Health Committee leaders launch effort to identify steps Congress can take to help protect electronic health information and ensure preparedness against cyber threats
WASHINGTON, D.C., Feb. 6 –U.S. Senate health committee Chairman Lamar Alexander (R-Tenn.) and Ranking Member Patty Murray (D-Wash.) today announced a bipartisan initiative focused on examining the security of health information technology and the health industry’s preparedness for cyber threats.
Alexander: “Patients, hospitals, insurers—and all Americans who value the safety and privacy of their sensitive personal information—have a right to be alarmed by reports that their electronic records might be vulnerable to a cyber attack. I look forward to working with Sen. Murray as we take a serious look at how these types of attacks may be prevented and examine whether Congress can help.”
Murray: “We should be doing everything we can to make sure that personal and private information is protected from the growing threat of cyberattacks, and this is especially true when it comes to health care. I’m pleased to be working with Sen. Alexander on finding ways to keep personal information in our health care system safe and secure.”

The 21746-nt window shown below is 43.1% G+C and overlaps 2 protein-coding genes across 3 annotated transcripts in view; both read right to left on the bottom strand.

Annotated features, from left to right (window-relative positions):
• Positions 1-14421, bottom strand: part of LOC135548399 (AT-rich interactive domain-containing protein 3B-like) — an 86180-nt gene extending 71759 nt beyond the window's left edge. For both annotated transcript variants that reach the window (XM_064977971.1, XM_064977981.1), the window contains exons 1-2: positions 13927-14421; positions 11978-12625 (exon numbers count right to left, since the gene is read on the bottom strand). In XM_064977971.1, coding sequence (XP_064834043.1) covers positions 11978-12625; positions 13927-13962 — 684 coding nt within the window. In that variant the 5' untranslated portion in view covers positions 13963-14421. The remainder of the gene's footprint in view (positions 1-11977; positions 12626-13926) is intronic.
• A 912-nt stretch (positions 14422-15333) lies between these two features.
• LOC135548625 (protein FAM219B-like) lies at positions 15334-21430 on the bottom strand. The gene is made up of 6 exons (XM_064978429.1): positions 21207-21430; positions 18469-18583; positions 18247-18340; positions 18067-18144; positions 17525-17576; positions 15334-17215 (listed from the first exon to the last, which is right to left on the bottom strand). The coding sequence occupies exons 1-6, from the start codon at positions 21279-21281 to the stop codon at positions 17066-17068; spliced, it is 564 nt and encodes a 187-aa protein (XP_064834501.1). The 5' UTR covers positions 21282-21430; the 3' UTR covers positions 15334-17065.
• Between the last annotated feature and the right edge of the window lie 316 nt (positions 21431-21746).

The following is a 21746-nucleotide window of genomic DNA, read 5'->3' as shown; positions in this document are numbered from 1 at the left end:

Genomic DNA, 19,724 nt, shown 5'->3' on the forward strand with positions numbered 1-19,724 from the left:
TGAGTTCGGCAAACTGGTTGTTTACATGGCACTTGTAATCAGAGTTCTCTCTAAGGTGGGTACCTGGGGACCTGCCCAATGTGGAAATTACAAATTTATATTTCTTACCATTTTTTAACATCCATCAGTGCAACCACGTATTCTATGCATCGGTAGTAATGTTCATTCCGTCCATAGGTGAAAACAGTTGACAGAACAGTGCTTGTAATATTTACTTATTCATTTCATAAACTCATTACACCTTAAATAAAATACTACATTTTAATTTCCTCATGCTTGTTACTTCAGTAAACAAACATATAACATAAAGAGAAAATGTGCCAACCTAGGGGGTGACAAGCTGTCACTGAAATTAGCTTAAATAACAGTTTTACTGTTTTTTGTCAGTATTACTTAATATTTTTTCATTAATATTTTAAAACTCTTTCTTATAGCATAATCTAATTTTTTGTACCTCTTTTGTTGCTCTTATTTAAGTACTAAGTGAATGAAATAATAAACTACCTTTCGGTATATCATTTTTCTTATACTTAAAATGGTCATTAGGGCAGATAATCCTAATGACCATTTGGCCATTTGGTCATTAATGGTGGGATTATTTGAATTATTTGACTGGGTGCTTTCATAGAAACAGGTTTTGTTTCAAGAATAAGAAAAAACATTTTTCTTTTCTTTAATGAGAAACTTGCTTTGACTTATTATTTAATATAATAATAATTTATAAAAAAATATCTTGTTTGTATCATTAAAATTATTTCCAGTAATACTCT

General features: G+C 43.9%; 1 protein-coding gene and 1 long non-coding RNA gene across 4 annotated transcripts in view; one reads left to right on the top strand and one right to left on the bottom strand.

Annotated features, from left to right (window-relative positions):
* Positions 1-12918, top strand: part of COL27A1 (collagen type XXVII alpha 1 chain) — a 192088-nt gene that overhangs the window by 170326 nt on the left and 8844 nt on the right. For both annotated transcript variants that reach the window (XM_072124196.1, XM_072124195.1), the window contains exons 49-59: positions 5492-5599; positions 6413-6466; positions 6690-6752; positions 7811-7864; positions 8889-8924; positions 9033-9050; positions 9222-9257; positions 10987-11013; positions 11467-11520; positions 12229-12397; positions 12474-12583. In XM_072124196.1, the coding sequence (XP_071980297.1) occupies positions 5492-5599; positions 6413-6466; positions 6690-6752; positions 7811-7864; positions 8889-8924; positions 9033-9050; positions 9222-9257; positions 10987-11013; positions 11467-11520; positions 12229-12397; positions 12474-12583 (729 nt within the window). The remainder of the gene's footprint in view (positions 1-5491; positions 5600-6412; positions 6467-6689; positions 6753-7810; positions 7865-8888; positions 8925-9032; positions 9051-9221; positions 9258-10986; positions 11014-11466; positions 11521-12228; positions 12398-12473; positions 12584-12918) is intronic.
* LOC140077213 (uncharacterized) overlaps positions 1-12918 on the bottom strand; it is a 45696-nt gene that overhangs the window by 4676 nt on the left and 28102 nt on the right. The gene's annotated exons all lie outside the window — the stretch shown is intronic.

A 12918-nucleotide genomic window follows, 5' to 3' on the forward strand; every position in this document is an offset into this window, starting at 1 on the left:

The goal of the Alexander-Murray initiative is to examine whether Congress can help ensure the safety of health information technology, including electronic health records, hospital networks, insurance records, and network-connected medical devices, like pacemakers and continuous glucose monitors.
Begun last month, the ongoing staff meetings will include participants from relevant government oversight agencies, independent cybersecurity experts, health industry leaders and others.
The senators’ announcement comes after news that Anthem Health Insurance, the second largest health insurer in the United States, was the victim of a hacker attack Thursday, exposing millions of customer records—including names, addresses, birthdays and Social Security numbers.
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